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Electric scooters are growing in popularity in the Los Angeles area and across the country. They are convenient, inexpensive and fun. They may also be dangerous. 

Operators may be a threat to themselves and others, particularly pedestrians, when they do not follow laws or use common sense. 

Sidewalks become a battleground 

E-scooter operators may suffer serious injuries in accidents such as broken bones and head injuries. Their own behavior may be at fault. 

What is less obvious is the risk they pose to others. More and more pedestrians are the victims of e-scooter operators. Pedestrian injuries may occur under a couple of circumstances: 

  • Collision with an e-scooter: Operators of the devices often ignore California law by riding on sidewalks, or they may zip in and out of traffic without awareness of their surroundings. 
  • Careless placement of e-scooters: Operators discard them like litter on crowded city streets. Pedestrians may suffer injuries when they trip over the vehicles. 

At particularly high risk in both cases are elderly and disabled pedestrians. They lack the reflexes and dexterity to avoid e-scooters. In some communities, residents say they are afraid to go outdoors out of fear of e-scooters.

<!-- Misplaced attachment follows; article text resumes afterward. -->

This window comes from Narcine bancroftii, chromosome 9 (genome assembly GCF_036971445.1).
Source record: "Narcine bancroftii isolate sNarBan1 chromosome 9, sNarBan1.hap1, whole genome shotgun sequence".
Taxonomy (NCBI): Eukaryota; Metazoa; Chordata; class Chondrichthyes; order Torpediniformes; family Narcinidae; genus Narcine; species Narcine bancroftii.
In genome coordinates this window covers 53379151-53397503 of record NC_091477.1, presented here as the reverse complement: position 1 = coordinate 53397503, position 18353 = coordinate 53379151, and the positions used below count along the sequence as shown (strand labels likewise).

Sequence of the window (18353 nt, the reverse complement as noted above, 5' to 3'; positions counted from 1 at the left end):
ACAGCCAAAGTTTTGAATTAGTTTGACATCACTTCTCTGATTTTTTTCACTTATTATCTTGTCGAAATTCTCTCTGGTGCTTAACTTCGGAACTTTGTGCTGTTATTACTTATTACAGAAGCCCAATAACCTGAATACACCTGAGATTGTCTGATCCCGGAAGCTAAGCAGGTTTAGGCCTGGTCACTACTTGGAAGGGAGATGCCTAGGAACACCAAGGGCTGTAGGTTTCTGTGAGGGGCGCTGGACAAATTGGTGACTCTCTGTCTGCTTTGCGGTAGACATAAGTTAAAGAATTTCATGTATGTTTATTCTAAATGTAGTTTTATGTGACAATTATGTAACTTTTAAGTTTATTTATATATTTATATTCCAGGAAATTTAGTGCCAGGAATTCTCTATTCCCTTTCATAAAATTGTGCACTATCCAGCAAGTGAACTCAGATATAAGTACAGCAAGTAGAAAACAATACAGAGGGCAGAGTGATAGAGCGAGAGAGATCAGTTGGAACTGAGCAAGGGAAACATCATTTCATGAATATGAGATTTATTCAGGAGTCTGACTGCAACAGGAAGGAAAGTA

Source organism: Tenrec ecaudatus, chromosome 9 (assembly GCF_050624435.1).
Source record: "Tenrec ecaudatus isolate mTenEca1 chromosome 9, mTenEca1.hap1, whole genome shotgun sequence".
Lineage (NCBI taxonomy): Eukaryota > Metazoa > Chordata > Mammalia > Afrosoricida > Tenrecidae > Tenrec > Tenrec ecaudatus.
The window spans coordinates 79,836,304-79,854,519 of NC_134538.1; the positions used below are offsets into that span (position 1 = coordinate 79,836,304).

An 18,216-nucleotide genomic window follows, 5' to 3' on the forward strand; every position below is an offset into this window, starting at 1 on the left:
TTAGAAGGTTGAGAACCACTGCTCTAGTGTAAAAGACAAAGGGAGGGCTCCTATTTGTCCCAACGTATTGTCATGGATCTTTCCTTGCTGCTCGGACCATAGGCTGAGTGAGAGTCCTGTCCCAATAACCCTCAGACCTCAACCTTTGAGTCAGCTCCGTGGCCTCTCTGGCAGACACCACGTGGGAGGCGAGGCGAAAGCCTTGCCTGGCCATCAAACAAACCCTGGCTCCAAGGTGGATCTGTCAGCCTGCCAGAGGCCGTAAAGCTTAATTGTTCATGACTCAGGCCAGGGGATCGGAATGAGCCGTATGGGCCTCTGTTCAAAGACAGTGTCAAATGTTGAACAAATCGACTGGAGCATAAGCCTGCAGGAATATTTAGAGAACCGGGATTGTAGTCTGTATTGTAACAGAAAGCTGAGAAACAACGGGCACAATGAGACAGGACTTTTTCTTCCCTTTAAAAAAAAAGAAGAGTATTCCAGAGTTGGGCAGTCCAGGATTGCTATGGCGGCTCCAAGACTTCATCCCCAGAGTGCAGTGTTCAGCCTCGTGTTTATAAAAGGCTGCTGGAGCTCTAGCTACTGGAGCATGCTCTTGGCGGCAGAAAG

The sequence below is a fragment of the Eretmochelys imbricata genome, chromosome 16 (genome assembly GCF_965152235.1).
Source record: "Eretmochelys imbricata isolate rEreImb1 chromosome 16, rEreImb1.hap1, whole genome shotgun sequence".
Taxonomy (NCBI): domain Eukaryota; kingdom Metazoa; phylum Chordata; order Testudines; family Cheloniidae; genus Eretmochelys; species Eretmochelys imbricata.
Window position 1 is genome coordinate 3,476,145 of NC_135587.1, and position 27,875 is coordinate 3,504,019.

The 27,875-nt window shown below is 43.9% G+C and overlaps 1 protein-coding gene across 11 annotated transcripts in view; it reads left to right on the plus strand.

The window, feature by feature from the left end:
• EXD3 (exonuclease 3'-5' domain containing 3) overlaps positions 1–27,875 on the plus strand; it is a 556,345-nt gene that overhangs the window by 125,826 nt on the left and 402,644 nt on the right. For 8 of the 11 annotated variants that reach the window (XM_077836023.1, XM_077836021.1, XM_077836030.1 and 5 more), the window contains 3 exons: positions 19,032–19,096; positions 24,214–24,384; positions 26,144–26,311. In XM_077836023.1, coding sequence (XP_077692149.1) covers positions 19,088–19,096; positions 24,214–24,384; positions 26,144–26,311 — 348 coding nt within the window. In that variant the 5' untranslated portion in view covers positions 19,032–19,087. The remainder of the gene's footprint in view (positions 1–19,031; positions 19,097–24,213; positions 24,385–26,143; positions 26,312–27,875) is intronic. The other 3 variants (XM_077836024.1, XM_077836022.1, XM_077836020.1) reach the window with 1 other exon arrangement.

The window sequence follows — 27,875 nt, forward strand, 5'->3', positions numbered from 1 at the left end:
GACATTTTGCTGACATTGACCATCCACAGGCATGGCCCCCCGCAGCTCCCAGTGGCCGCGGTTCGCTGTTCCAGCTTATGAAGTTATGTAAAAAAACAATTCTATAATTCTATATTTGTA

The injured face another battleground 

A major problem is determining liability. Laws and the courts have not yet caught up with the consequences of e-scooter accidents. It may be difficult to determine whether the operators, e-scooter companies, local governments and their insurance companies or other parties are liable. 

Frustrated pedestrians often deal with series injuries on their own. They suffer broken hips and fractures, joint injuries, lacerations and deep abrasions. Some pedestrians pay the medical bills themselves because they believe they have no alternative. 

The law provides protection 

Pedestrians should not have to bear the responsibility for e-scooter operators, companies and local governments. They should not walk their own streets in fear for their safety. 

E-scooters may fall in a gray legal area, but pedestrians still have basic rights. One is the expectation of safe city streets.